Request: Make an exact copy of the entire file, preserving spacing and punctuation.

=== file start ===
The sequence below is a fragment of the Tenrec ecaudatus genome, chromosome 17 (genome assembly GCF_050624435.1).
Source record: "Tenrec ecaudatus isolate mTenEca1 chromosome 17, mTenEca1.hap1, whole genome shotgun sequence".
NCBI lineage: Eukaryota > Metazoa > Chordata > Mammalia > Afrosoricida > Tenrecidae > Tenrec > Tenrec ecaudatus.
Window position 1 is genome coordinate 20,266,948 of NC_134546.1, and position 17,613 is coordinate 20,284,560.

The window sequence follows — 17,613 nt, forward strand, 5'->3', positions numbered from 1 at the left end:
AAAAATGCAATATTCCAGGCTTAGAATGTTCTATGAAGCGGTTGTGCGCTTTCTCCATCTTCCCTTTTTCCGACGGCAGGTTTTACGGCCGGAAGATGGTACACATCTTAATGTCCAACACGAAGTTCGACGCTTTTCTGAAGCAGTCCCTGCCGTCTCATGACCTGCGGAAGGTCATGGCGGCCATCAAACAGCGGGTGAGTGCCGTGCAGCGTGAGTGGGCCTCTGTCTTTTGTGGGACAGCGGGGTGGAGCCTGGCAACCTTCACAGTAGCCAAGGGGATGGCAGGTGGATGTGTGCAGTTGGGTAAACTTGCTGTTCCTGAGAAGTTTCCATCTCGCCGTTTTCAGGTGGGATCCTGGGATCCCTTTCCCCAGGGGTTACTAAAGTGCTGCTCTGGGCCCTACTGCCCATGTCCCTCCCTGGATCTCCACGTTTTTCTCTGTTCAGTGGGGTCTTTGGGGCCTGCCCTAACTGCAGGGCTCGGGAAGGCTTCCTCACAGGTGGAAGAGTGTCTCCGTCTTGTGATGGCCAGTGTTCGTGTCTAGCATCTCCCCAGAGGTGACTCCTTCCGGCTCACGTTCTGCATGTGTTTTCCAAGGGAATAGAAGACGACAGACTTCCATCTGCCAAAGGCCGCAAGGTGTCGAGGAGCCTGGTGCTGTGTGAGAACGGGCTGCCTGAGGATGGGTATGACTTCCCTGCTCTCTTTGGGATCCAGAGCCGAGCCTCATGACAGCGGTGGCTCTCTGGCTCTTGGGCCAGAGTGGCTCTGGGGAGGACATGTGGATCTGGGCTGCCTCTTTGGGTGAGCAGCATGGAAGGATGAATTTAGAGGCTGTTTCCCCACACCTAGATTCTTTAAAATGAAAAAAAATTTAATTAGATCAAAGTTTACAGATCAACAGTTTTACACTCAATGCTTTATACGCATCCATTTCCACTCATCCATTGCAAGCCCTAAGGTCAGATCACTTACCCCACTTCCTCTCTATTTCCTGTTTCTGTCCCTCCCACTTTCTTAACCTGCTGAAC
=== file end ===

The sequence below is a fragment of the Tenrec ecaudatus genome, chromosome 17 (genome assembly GCF_050624435.1).
Source record: "Tenrec ecaudatus isolate mTenEca1 chromosome 17, mTenEca1.hap1, whole genome shotgun sequence".
NCBI lineage: Eukaryota > Metazoa > Chordata > Mammalia > Afrosoricida > Tenrecidae > Tenrec > Tenrec ecaudatus.
Window position 1 is genome coordinate 20,266,948 of NC_134546.1, and position 17,613 is coordinate 20,284,560.

The window sequence follows — 17,613 nt, forward strand, 5'->3', positions numbered from 1 at the left end:
AAAAATGCAATATTCCAGGCTTAGAATGTTCTATGAAGCGGTTGTGCGCTTTCTCCATCTTCCCTTTTTCCGACGGCAGGTTTTACGGCCGGAAGATGGTACACATCTTAATGTCCAACACGAAGTTCGACGCTTTTCTGAAGCAGTCCCTGCCGTCTCATGACCTGCGGAAGGTCATGGCGGCCATCAAACAGCGGGTGAGTGCCGTGCAGCGTGAGTGGGCCTCTGTCTTTTGTGGGACAGCGGGGTGGAGCCTGGCAACCTTCACAGTAGCCAAGGGGATGGCAGGTGGATGTGTGCAGTTGGGTAAACTTGCTGTTCCTGAGAAGTTTCCATCTCGCCGTTTTCAGGTGGGATCCTGGGATCCCTTTCCCCAGGGGTTACTAAAGTGCTGCTCTGGGCCCTACTGCCCATGTCCCTCCCTGGATCTCCACGTTTTTCTCTGTTCAGTGGGGTCTTTGGGGCCTGCCCTAACTGCAGGGCTCGGGAAGGCTTCCTCACAGGTGGAAGAGTGTCTCCGTCTTGTGATGGCCAGTGTTCGTGTCTAGCATCTCCCCAGAGGTGACTCCTTCCGGCTCACGTTCTGCATGTGTTTTCCAAGGGAATAGAAGACGACAGACTTCCATCTGCCAAAGGCCGCAAGGTGTCGAGGAGCCTGGTGCTGTGTGAGAACGGGCTGCCTGAGGATGGGTATGACTTCCCTGCTCTCTTTGGGATCCAGAGCCGAGCCTCATGACAGCGGTGGCTCTCTGGCTCTTGGGCCAGAGTGGCTCTGGGGAGGACATGTGGATCTGGGCTGCCTCTTTGGGTGAGCAGCATGGAAGGATGAATTTAGAGGCTGTTTCCCCACACCTAGATTCTTTAAAATGAAAAAAAATTTAATTAGATCAAAGTTTACAGATCAACAGTTTTACACTCAATGCTTTATACGCATCCATTTCCACTCATCCATTGCAAGCCCTAAGGTCAGATCACTTACCCCACTTCCTCTCTATTTCCTGTTTCTGTCCCTCCCACTTTCTTAACCTGCTGAAC